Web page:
Just for the 171 miles of right away, it is now estimated to run more than $130 billion today. Many are saying that there are so many problems facing the speed rail, and now with many safety issues facing the workers, it may never be completed without help from the Feds. The Biden administration and even speaker of the house Kevin McCarthy have said, "I do not support the California bullet train. That's raising fresh concerns about the future of the nation's largest infrastructure project."

HSR, as it is called by its contractors and subcontractors, have many of the employees working for many more hours than they are getting paid for. There are several safety complaints filled with OSHA. Many workers are violating the laws by not wearing their hardhats and some on a regular bases are not wearing their Personal Protection Equipment (PPE). Supervisors and foremen set bad examples as they often are found not wearing the mandatory PPE.

Daily reports are being falsified. Many OSHA violations are not being reported. It makes safety almost impossible to cover with all the violations of compliance that exist out in the field and on the job sites. These issues must be dealt with on a daily bases. If not, somebody is going to get hurt or killed.

It has been reported to OSHA that many serious violations at the jobsites, even by foremen and supervisors, have been ignored. The subcontractors want to keep the daily reports short and no finger pointing or any use of names or any serious violations. That work culture environment leaves no alternative for workers, who are concerned with safety, to be able to report this conduct and violations to OSHA. It is believed OSHA is investigating many safety matters along the HSR alignment jobsites and all the worker locations involving many of the 10,000 employed.

According to the L.A. Times, costs now exceed future funding. An official estimate of future ridership has dropped by 25%, and the schedule to start to carry people is slipping. That's raising fresh concerns about the future of the nation's largest infrastructure project.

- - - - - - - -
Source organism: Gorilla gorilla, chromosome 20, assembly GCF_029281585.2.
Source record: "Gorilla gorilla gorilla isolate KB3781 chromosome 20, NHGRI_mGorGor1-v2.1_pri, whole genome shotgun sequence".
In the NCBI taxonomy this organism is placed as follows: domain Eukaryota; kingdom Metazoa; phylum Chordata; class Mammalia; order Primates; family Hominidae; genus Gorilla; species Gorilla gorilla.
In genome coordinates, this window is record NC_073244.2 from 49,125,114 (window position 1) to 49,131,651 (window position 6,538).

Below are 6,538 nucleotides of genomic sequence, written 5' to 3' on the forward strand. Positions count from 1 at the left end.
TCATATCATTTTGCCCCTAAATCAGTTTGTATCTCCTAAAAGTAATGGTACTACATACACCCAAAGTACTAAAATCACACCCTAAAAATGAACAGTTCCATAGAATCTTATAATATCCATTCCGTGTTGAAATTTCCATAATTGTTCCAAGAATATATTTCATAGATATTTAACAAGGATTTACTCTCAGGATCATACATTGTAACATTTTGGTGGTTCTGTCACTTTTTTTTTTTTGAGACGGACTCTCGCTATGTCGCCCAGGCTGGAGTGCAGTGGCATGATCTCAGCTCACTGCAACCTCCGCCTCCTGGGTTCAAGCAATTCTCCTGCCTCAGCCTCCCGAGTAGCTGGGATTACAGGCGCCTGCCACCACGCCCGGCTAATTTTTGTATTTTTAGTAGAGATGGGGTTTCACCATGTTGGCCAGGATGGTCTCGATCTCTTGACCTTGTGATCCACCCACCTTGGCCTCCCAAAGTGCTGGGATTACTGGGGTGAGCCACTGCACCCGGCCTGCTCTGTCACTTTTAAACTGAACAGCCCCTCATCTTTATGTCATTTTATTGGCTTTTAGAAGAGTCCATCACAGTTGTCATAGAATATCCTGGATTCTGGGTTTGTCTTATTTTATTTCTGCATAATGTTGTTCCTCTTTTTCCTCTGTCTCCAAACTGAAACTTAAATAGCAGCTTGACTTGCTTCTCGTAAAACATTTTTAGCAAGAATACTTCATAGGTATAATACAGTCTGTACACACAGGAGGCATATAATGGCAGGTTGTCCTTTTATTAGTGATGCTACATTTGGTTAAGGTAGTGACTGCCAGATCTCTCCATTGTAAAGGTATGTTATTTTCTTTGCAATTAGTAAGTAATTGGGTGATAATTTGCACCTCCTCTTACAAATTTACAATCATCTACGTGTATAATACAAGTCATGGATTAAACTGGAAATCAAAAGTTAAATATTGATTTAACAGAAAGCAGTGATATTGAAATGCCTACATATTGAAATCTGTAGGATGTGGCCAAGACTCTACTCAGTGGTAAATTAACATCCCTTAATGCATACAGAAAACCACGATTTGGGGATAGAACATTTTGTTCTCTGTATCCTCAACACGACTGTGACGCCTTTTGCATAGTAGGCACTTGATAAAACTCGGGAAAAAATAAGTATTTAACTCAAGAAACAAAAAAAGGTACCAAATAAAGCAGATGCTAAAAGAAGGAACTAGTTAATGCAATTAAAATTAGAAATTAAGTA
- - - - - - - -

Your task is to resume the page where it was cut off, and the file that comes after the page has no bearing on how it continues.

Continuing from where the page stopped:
New cost figures issued in an update report from the California High-Speed Rail Authority show that the plan to build the 171-mile initial segment has shot up to a high of $35 billion, exceeding secured funding by $10 billion.

Retired UC Berkeley civil engineer Bill Bibs, who has consulted on many international high-speed rail projects, said he is concerned about the lack of attention to engineering risks.

"They don't directly address the hard core engineering issues," Bibs said, particularly the 38 miles of mountain tunnels that are planned for Southern California alone.

The cost of that partial system is now higher than the $33 billion estimate for the entire 500-mile Los Angeles to San Francisco system when voters approved a bond in 2008.

What's worse, that full system cost is set at up to $128 billion in the update, leaving a total funding gap of more than $100 billion for politicians to ponder.

Further, the Times reports the $128 billion price tag does not include cost updates for two separate segments between Palmdale and Anaheim, because the rail authority in the past has not updated costs until it completes environmental assessments. There could be additional jolts of sticker shock when those costs are added in the future.

Ethan Elkind, who is the director of the climate change program at UC Berkeley's law school, said, "The mounting problems cloud the project's future."